Penguins in Antarctica
Penguins – they are charming, they are resilient, and boy are they cute! One of the biggest reasons people travel to Antarctica is to see the wildlife, and penguins are right up there at the top of the list.
There are 8 species of penguins Antarctica and the surrounding region:
Emperor Penguins are the tallest and the heaviest of all the penguin species. After the female lays a single egg, she leaves it behind, and the male will keep it warm by balancing the egg on his feet and covering it with his feathers. Emperor Penguins can diver deeper than any other bird.
An Emperor Penguin waves hello
King Penguins in South Georgia
The second largest penguin species, King Penguins live in dense colonies among tussock grass and gently sloping beaches of South Georgia. They have the longest breeding cycle of all the penguins and can live between 15 and 20 years. Their stomachs are adapted to allow them to drink saltwater.
In the Falkland Islands, Rockhopper Penguins can be spotted hopping and bounding along the rocks, hence their name. The smallest of the crested penguins, Rockhoppers stand at just 20 to 22 inches tall.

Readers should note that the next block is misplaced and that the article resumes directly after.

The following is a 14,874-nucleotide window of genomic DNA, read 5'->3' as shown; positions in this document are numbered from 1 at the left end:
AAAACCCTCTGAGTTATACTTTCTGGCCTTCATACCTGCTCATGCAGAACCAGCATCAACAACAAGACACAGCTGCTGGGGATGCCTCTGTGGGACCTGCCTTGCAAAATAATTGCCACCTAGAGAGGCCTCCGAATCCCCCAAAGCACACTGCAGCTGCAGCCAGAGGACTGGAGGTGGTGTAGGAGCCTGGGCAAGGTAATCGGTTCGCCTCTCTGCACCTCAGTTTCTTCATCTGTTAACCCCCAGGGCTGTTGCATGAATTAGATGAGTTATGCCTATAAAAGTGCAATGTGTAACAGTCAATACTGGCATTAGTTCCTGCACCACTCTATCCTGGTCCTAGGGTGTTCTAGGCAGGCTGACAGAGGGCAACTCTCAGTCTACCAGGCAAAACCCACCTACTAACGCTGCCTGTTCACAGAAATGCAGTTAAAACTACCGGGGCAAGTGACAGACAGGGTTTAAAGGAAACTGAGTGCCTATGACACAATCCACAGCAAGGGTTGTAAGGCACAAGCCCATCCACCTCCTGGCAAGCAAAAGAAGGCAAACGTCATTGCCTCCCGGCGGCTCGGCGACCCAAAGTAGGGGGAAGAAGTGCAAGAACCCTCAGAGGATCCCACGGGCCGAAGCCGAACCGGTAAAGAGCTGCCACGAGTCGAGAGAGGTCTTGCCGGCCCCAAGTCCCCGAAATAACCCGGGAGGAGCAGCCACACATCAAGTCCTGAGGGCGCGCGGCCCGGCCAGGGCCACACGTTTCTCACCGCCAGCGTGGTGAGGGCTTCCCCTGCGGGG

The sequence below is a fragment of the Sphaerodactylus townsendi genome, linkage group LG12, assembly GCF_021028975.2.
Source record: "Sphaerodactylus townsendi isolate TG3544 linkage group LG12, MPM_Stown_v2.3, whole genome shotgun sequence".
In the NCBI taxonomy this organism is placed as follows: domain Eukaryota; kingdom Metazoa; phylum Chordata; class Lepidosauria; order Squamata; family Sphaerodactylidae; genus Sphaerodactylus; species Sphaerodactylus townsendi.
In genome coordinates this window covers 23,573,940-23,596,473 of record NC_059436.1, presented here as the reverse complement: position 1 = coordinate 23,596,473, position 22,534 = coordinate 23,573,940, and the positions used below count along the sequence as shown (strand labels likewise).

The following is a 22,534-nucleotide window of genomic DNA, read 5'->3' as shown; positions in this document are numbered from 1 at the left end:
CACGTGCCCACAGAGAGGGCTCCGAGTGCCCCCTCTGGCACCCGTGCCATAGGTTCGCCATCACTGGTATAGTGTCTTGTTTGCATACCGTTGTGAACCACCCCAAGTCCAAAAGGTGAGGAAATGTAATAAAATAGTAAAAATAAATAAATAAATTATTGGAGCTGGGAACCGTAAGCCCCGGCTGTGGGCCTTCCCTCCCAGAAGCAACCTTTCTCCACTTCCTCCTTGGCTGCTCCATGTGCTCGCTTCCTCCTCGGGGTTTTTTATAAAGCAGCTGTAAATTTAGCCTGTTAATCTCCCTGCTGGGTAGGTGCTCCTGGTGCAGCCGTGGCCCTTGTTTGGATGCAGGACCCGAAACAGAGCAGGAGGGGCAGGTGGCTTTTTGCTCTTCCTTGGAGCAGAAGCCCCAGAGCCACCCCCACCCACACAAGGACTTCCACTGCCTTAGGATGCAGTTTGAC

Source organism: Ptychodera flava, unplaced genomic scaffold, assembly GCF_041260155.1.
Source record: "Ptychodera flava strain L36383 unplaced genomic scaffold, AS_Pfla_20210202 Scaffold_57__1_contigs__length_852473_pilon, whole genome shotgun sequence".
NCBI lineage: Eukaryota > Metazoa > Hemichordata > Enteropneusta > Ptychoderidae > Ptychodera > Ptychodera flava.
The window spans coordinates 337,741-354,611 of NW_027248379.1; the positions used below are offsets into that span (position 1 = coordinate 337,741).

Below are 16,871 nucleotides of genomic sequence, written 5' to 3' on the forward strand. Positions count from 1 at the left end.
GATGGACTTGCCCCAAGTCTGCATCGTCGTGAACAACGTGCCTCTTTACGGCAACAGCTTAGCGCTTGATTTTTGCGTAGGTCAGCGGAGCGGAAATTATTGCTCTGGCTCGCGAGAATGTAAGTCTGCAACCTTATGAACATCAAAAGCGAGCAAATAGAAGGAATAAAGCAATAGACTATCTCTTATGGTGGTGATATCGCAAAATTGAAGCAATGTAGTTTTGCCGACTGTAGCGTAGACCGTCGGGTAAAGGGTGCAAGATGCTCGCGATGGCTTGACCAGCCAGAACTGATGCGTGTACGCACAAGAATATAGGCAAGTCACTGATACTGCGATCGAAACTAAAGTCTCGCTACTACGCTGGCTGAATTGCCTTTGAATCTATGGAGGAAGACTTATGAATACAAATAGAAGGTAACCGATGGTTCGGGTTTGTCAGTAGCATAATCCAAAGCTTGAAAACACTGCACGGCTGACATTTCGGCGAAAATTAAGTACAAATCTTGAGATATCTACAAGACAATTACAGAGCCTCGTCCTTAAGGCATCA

Macaroni Penguins look similar to Rockhoppers and also hop. They have an orange crest of feathers that flows back from the centre of their forehead and are the largest of the crested penguins.
Named after Ferdinand Magellan, an explorer who was the first to see them in 1519 while voyaging around the bottom of Chile and Argentina, Magellanic penguins are found in the Falkland Islands but also higher north in countries such as Chile or even Brazil.
On the Antarctica Peninsula, Adelie penguins show off their amazing swimming abilities. They can travel as far as hundreds of miles to find food. These highly athletic penguins start training their chicks at a young age, making them chase them before they feed them.
Adelies playing on the Peninsula
Chinstrap Penguins on Deception Island
Gentoo Penguins are seen in the hundreds of thousands and are thriving on the Antarctica Peninsula. They may seem awkward on land, but underwater they are unrivalled. They can propel themselves at 22 miles an hour, which helps them evade leopard seals, orcas and sea lions.
Called so because of the thin black band under their chins, Chinstrap Penguins are very recognizable and the most abundantly found penguin in Antarctica. The largest colony found in the Sandwich Islands holds 1.2 million breeding pairs!
Interested in seeing these amazing creatures for yourself? Join us on a voyage. At least 1 penguin sighting is guaranteed!